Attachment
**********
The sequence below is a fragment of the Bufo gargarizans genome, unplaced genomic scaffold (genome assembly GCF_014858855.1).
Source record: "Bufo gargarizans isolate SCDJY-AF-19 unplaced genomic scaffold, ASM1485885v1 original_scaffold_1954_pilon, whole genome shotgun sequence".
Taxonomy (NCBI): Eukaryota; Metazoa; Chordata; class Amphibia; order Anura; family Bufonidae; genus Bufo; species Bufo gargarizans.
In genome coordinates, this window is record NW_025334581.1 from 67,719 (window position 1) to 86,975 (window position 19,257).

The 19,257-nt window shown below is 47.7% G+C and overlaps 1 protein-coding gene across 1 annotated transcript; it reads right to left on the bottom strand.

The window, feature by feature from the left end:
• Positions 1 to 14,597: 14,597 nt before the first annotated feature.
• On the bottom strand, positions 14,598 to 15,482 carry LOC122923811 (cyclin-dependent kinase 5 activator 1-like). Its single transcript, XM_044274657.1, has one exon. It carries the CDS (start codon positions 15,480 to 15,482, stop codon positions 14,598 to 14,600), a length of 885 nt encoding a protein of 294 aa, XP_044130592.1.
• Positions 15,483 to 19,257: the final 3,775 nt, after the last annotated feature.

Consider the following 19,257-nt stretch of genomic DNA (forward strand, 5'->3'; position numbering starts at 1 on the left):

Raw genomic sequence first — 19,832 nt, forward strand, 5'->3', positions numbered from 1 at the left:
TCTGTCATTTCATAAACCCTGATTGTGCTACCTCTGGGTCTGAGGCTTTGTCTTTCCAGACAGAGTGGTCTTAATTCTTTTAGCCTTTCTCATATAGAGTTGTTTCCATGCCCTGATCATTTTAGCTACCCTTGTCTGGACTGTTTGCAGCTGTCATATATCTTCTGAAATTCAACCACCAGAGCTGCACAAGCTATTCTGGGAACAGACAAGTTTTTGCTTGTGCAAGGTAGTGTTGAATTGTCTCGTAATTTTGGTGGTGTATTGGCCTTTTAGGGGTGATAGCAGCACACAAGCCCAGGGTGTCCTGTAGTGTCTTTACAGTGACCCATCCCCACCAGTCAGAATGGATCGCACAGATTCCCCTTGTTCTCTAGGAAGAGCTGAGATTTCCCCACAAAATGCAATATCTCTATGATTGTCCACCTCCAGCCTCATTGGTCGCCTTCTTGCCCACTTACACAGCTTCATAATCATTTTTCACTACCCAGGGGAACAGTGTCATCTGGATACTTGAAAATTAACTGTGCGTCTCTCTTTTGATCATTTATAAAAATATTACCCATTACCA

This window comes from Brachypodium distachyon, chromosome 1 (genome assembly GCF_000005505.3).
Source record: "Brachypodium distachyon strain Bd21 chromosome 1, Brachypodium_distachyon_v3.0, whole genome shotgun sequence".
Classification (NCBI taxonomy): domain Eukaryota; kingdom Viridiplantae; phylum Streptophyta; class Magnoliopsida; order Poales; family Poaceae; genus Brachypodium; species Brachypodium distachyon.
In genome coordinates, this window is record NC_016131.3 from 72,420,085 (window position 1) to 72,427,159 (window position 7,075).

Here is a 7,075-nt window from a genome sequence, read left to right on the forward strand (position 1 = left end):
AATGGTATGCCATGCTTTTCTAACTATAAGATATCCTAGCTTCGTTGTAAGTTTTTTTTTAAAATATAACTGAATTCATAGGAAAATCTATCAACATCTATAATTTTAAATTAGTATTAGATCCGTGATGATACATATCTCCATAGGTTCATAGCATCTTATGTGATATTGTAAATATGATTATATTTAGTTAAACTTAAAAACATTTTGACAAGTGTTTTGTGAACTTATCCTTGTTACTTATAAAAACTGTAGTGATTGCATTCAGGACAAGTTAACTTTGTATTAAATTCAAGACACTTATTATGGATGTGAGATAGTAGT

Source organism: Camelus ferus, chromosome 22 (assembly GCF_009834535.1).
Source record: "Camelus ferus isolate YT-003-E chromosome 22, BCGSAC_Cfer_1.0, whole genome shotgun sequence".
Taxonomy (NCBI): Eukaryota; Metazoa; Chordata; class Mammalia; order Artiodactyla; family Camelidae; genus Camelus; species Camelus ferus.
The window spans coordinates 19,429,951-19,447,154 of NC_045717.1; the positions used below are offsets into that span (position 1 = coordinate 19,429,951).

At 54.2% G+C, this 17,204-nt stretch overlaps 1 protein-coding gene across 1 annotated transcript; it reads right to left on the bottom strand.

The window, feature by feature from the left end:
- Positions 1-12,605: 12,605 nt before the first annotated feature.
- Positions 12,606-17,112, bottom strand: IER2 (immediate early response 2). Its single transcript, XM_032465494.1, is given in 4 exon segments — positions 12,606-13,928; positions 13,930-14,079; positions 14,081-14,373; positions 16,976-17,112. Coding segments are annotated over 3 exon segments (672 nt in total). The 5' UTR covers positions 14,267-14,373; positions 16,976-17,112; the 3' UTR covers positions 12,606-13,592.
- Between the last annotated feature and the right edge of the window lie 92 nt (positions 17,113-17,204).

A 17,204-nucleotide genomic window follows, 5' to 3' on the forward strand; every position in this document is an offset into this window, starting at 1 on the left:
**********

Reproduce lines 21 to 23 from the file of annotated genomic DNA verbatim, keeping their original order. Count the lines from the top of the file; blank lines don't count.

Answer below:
Taxonomy (NCBI): Eukaryota; Metazoa; Chordata; class Mammalia; order Artiodactyla; family Camelidae; genus Camelus; species Camelus ferus.
The window spans coordinates 19,429,951-19,447,154 of NC_045717.1; the positions used below are offsets into that span (position 1 = coordinate 19,429,951).

At 54.2% G+C, this 17,204-nt stretch overlaps 1 protein-coding gene across 1 annotated transcript; it reads right to left on the bottom strand.